Not quite so light-hearted
OK, yes, the mixture was much as before, a one-hour black & white oater with songs, a sidekick (this time, our old pal Raymond Hatton, more leathery and cantankerous than comic) and a resourceful Trigger. And a gal to be chastely romanced, of course. But there were fewer jokes, and they tried for a more serious, even somber approach.
It’s a Texas Rangers tale, beloved of Hollywood. It seems to be notionally set in 1870 because in the story the (unnamed) Governor (Burr Caruth) dissolves the Rangers, and Captain Roy Rogers (Roy Rogers) finds himself out of a job and having to let his men go. An unscrupulous politician, Senator Harvey (Purnell Pratt) tries to set up an alternative force, headed up by his chief henchman (Harry Woods), but it’s just a protection racket with gun-thugs. Eventually the Rangers are vindicated and Capt. Roy gets his job back. Historically, in 1870, during Reconstruction, the Rangers were replaced by a Union-controlled version called the Texas State Police, disbanded only three years later. The state election of 1873 saw newly elected Governor Richard Coke and the state legislature recommission the Rangers. But of course historical accuracy was not these Westerns’ forte and indeed, that was not the point of them.
Captain Roy’s men include his brother Len, played by former star of the screen now reduced to bit parts Lane Chandler, but Len is soon slaughtered on his ranch by the thugs and thus written out in the first reel. Luckily though, Roy, now a sergeant in the US Cavalry (he enlisted after he lost his Rangers job because he was enamored of the colonel’s daughter) is on hand to rescue Trigger from Len’s burning barn. Phew.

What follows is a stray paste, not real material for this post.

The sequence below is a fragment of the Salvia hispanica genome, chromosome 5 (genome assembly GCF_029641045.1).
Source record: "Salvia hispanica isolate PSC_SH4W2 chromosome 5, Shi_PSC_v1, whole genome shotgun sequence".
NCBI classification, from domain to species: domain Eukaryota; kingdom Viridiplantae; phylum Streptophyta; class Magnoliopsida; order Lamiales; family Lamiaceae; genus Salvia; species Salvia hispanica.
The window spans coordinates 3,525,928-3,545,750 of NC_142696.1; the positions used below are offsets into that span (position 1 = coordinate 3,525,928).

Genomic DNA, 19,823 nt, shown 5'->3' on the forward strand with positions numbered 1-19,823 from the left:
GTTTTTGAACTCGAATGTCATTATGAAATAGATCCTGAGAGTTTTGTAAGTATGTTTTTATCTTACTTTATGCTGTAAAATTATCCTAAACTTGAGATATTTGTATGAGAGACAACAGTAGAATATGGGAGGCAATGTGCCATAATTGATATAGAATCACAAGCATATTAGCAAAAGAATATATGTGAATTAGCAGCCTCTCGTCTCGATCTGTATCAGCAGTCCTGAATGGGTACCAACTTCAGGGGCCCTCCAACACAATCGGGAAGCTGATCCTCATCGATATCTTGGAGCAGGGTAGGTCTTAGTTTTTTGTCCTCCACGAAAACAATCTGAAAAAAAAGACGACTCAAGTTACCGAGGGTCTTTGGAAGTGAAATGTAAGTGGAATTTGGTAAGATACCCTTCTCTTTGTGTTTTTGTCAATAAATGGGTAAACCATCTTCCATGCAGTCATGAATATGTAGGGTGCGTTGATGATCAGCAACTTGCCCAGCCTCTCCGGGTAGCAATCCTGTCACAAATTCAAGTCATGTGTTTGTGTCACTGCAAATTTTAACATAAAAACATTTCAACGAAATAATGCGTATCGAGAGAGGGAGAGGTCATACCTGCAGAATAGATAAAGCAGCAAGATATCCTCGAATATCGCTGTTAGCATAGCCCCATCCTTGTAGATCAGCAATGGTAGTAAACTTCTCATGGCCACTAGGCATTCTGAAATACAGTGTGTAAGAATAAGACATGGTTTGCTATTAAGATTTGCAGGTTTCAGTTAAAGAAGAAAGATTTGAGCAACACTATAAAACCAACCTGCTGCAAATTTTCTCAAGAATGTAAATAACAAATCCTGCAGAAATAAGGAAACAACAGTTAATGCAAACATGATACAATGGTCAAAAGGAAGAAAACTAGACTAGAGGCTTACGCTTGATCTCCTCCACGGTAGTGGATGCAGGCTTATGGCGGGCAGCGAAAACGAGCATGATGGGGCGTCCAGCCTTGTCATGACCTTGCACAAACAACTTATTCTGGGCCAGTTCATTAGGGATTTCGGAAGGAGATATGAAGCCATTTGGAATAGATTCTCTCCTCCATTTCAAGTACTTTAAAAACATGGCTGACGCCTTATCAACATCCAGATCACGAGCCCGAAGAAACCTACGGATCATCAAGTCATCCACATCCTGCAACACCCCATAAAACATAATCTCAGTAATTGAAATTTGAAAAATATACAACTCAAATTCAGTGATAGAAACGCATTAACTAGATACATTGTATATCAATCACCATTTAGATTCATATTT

The glam daughter, Janice, is played again by Lynne Roberts, billed as Mary Hart, so that Republic could have posters that appeared to be headed ROGERS AND HART. Her dad, the crusty old colonel, is Western vet J Farrell MacDonald. In the ‘rest of the cast’ list figure both George Montgomery, as Ranger in black hat, uncredited, and Robert J Wilke as Henchman, uncredited, but I didn’t spot either. A pity because it was the great Bob Wilke’s very first Western. I’ve always been a serious Wilke fan. Montgomery was already a hardened trail hand, having had ride-on bit parts in half a dozen Westerns, including the previous Roy Rogers outing, Billy the Kid Returns. He would not lead in a Western until 1941 so sagebrush fame was some way away yet.
Joe Kane directed once more, with Jack Marta at the camera, reliable hands both.
There are four songs, quite a limited number for these pictures, and only one is a light-hearted jokey one, I Learned a Lot About Women, while the others go for a plaintive home-on-the-range timbre. These include the Civil War ballad Tenting Tonight. Backing is provided by all the Rangers; there’s no named singing group to accompany Roy.
Roy’s rig is rather fancier than previously and he is now decked out in two-gun holster with pearl-handled pieces, checked Western shirt, and pants tucked into tooled boots. Except when he’s wearing his sergeant’s uniform, of course.
There’s a bank robbery, some smoke signals, several chases, a court martial (naturally Roy is exonerated) and a kiss at the end, though as a map of Texas is drawn down over the scene, like a blind, we are not allowed to witness this; Ray describes it for us.